Worth the time and effort put into golf and the time spent away from home and his family.

“It’s not about, hey, it’s my job or that’s the way I make money. I’ve kind of passed all of that,” Toms said. “It’s all about the competition and proving to myself that I could do it again.”

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Suspended Hensby offers details on missed drug test

By Will GrayDecember 12, 2017, 11:30 pm

One day after receiving a one-year suspension from the PGA Tour for failing to provide a sample for a drug test, Mark Hensby offered details on the events that led to his missed test in October.

Hensby, 46, released a statement explaining that the test in question came after the opening round of the Sanderson Farms Championship, where the Aussie opened with a 78. Frustrated about his play, Hensby said he was prepared to give a blood sample but was then informed that the test would be urine, not blood.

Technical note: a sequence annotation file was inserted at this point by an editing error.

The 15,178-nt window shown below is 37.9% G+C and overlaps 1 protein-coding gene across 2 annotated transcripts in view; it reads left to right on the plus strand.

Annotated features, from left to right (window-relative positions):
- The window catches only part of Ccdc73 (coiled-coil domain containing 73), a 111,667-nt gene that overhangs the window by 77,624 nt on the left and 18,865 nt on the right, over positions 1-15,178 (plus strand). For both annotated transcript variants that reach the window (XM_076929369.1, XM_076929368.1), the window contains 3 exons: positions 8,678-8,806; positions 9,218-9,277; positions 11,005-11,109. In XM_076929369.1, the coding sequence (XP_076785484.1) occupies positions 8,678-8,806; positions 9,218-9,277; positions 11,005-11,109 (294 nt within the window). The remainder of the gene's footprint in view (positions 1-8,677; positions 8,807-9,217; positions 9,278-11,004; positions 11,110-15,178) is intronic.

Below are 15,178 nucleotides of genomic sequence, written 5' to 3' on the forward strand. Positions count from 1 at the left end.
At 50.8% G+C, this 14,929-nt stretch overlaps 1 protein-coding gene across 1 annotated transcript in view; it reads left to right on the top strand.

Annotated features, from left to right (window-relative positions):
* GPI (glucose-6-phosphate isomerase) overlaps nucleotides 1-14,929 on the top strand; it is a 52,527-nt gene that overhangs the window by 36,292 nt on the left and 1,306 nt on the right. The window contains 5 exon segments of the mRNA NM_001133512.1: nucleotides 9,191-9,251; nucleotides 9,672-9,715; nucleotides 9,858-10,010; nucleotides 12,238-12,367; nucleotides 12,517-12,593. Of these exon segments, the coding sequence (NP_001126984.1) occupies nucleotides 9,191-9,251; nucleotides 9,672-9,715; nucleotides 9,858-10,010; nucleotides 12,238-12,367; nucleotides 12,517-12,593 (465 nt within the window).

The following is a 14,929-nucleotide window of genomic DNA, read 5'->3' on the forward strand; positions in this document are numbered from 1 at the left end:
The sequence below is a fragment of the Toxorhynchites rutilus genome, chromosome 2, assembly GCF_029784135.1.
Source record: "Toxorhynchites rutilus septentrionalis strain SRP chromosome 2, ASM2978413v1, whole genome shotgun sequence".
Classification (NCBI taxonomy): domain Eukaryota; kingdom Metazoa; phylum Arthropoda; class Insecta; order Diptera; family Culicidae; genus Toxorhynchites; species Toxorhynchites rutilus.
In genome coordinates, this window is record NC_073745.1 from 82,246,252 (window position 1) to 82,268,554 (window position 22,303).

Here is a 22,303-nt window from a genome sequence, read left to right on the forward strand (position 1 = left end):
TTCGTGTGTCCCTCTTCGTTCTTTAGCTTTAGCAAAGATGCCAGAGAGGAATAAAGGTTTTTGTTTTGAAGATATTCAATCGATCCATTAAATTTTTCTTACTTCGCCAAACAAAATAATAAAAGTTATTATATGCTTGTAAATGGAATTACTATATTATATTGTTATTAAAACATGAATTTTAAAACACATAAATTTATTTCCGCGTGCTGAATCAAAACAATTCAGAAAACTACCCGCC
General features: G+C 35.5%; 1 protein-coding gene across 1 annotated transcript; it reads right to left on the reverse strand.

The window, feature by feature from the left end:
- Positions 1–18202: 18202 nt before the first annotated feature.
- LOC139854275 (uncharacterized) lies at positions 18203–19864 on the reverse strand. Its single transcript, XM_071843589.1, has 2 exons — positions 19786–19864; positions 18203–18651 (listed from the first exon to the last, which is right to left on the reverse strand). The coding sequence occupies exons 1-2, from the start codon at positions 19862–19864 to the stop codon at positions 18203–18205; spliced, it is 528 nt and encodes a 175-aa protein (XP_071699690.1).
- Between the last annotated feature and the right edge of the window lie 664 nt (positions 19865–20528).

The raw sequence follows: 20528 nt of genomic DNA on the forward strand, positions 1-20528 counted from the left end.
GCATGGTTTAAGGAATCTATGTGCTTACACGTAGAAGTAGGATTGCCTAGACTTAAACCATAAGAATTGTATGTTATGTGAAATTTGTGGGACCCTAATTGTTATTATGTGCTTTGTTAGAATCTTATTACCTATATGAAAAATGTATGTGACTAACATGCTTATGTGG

"I had just urinated on the eighth hole, my 17th hole that day, and knew that I was probably unable to complete the urine test for at least a couple more hours," Hensby said. "I told this gentleman that I would complete the test in the morning prior to my early morning tee time. Another gentleman nearby told me that 'they have no authority to require me to stay.' Thus, I left."

Hensby explained that he subsequently received multiple calls and texts from PGA Tour officials inquiring as to why he left without providing a sample and requesting that he return to the course.

"I showed poor judgment in not responding," said Hensby, who was subsequently disqualified from the tournament.